Normally, these DNA bases (called A, C, T and G) follow strict rules on how they bond together: A always bonds to T and C always to G. This strict pairing is determined by the molecules’ shape, fitting them together like pieces in a jigsaw. But if the nature of the hydrogen bonds changes slightly, this can cause the pairing rule to break down, leading to the wrong bases being linked and hence a mutation. Although predicted by Crick and Watson, it is only now that sophisticated computational modelling has been able to quantify the process accurately.
The team, part of Surrey’s research programme in the exciting new field of quantum biology, have shown that this modification in the bonds between the DNA strands is far more prevalent than has hitherto been thought. The protons can easily jump from their usual site on one side of an energy barrier to land on the other side. If this happens just before the two strands are unzipped in the first step of the copying process, then the error can pass through the replication machinery in the cell, leading to what is called a DNA mismatch and, potentially, a mutation.
The Surrey team based in the Leverhulme Quantum Biology Doctoral Training Centre used an approach called open quantum systems to determine the physical mechanisms that might cause the protons to jump across between the DNA strands. But, most intriguingly, it is thanks to a well-known yet almost magical quantum mechanism called tunnelling - akin to a phantom passing through a solid wall - that they manage to get across.
It had previously been thought that such quantum behaviour could not occur inside a living cell’s warm, wet and complex environment. However, the Austrian physicist Erwin Schrodinger had suggested in his 1944 book What is Life? that quantum mechanics can play a role in living systems since they behave rather differently from inanimate matter. This latest work seems to confirm Schrodinger’s theory.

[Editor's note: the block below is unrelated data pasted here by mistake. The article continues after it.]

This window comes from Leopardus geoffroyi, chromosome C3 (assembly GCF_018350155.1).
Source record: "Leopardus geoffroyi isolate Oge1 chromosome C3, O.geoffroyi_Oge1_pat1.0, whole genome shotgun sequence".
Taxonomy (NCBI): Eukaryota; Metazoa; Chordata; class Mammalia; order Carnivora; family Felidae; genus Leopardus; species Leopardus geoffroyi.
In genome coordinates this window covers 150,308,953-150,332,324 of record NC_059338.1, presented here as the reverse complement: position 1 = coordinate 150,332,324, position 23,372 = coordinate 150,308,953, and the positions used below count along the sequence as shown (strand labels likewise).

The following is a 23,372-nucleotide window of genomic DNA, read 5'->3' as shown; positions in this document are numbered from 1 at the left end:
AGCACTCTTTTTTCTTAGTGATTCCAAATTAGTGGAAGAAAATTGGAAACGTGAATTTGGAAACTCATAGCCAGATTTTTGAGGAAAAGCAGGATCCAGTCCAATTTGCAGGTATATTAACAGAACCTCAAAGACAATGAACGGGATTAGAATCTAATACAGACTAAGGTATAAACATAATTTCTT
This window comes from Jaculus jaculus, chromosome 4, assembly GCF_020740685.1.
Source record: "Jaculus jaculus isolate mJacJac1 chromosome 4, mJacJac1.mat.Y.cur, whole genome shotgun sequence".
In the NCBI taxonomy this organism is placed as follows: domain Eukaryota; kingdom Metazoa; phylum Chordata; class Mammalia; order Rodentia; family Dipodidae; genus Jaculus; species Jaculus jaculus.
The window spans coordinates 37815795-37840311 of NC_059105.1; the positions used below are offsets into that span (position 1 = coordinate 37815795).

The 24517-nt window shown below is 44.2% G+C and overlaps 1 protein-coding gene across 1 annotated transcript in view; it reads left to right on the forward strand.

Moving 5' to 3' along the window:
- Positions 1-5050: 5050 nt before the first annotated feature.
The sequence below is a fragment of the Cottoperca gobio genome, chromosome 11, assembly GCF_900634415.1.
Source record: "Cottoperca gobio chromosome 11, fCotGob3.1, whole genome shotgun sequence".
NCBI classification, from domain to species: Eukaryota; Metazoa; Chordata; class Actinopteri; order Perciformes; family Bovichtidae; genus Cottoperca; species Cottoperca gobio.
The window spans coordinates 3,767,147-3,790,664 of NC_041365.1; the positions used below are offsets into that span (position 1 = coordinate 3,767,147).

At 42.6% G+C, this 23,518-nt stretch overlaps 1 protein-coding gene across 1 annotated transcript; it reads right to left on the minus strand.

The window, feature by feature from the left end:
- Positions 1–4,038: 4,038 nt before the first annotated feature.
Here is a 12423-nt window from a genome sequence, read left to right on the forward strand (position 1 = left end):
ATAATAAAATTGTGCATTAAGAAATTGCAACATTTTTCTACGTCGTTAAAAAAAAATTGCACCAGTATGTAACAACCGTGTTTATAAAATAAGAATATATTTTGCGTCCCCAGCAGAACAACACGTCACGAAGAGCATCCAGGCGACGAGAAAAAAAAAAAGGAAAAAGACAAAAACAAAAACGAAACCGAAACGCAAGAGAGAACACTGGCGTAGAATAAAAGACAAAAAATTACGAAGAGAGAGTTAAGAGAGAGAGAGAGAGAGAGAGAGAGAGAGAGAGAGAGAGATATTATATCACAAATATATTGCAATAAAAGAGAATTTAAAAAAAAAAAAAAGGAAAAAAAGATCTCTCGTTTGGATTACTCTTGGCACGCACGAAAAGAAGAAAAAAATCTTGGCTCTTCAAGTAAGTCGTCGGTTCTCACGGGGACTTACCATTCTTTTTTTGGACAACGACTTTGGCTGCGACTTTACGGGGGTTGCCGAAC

In their study, the authors determine that the local cellular environment causes the protons, which behave like spread out waves, to be thermally activated and encouraged through the energy barrier. In fact, the protons are found to be continuously and very rapidly tunnelling back and forth between the two strands. Then, when the DNA is cleaved into its separate strands, some of the protons are caught on the wrong side, leading to an error.
Louie Slocombe, who performed these calculations during his PhD, explains, “The protons in the DNA can tunnel along the hydrogen bonds in DNA and modify the bases which encode the genetic information. The modified bases are called “tautomers” and can survive the DNA cleavage and replication processes, causing “transcription errors” or mutations.”